* Danish government rejects Scandlines accusation
* New link would compete with Scandlines for passengers (Adds Danish transport minister comments)
By Foo Yun Chee
BRUSSELS, June 11 (Reuters) - European Union regulators are examining a complaint by ferry group Scandlines accusing Danish authorities of giving billions of euros in illegal state subsidies to state-owned builder Femern A/S to build a tunnel between Denmark and Germany.
Construction on the 19 km Fehmarn (11.8 mile) Belt Fixed link is due to start next year, connecting the Danish island of Lolland to Fehmarn island on the German side. It consists of a four-lane motorway and a double-track railway.
The link was estimated in 2008 to cost 5.5 billion euros ($7.49 billion), in figures provided on Femern's website.
It is due to be completed in 2021, and would compete for passengers on one of the busiest routes for Scandlines, the southern Baltic's largest ferry group, which carries roughly 12 million passengers annually.
The EU executive can order national authorities to recover state aid if it is deemed to give companies an unfair advantage.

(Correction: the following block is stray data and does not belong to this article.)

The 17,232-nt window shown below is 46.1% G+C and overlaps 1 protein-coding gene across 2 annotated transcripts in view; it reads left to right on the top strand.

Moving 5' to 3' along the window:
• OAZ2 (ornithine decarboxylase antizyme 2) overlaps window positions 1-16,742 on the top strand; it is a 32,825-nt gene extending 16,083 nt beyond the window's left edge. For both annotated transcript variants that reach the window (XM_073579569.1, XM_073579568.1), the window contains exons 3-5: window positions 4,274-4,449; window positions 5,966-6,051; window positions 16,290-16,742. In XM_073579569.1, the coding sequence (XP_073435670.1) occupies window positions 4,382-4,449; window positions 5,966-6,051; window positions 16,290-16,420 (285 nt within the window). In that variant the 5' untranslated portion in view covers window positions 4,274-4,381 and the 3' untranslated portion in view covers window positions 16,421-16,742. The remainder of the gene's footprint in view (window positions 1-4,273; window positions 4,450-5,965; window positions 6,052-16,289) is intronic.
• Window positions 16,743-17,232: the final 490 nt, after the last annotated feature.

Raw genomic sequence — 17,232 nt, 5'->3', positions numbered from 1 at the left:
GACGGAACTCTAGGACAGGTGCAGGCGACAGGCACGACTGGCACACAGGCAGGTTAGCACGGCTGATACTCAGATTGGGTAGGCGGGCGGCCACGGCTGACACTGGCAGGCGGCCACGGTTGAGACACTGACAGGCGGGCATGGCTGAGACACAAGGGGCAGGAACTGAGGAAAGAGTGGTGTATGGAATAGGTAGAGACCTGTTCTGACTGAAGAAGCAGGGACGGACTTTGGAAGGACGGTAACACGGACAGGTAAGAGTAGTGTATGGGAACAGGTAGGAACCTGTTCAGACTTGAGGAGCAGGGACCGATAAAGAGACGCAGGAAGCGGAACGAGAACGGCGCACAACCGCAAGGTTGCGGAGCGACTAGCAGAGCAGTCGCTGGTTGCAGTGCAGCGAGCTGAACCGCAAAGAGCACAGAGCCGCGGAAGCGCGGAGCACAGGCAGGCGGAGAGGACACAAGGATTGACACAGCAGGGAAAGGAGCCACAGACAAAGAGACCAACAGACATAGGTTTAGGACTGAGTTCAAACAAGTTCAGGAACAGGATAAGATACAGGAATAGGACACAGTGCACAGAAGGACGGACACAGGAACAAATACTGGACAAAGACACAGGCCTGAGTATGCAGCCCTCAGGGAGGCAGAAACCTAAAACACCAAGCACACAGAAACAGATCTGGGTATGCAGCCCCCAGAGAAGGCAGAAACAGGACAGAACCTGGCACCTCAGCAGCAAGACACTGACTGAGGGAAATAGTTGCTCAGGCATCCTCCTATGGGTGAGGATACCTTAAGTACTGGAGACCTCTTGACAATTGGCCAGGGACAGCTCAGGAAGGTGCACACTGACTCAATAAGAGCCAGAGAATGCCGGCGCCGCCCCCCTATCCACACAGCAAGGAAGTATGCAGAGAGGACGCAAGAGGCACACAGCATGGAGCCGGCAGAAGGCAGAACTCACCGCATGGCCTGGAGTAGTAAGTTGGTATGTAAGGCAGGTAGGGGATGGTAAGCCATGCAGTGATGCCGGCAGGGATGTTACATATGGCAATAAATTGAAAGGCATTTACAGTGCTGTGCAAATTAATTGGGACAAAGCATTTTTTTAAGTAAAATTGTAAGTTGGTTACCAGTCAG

In its complaint to the European Commission, seen by Reuters, Scandlines, owned by private equity investor 3i, said the Danish measures included state loans without a fixed repayment period and various tax benefits.
"All these measures confer a selective advantage upon the companies through state resources, distort competition and affect trade between member states," the complaint said.
But Danish Transport Minister Magnus Heunicke rejected Scandlines' charge.
"If our financial model for the connection over the Fehmarn Belt to Germany is illegal, then the finished connections over the Great Belt and over Oresund to Sweden are also illegal as the financial model for all three projects are exactly the same," he told Danish TV 2 News.
"I do not agree with Scandlines that our financial model is illegal. Today Scandlines has a monopoly on the route over Fehmarn Belt, and if they wish to continue their business after we have finished our connection, then they are very welcome to compete with us," referring to the government-controlled link.
The Great Belt link includes a tunnel and a suspension bridge and runs between the main Danish islands of Zealand and Funen. The Oresund bridge links southern Sweden with Denmark.
The European Commission said it was aware of the issue.
"We can confirm that we have received and are assessing this complaint," the EU state aid authority said in a statement.
Scandlines, which carries passengers and freight between Denmark, Germany and Sweden, also cited state-owned A/S Femern Landanlaeg, which will build and operate road and rail facilities in the Danish hinterland, as one of the aid beneficiaries in its complaint.
Femern Landanlaeg is controlled by Danish state-owned Sund and Belt which manages Oresund Bridge and the Great Belt Bridge.
($1 = 0.7345 Euros) (Additional reporting by Ole Mikkelsen and Erik Matzen in Copenhagen; Editing by James Macharia)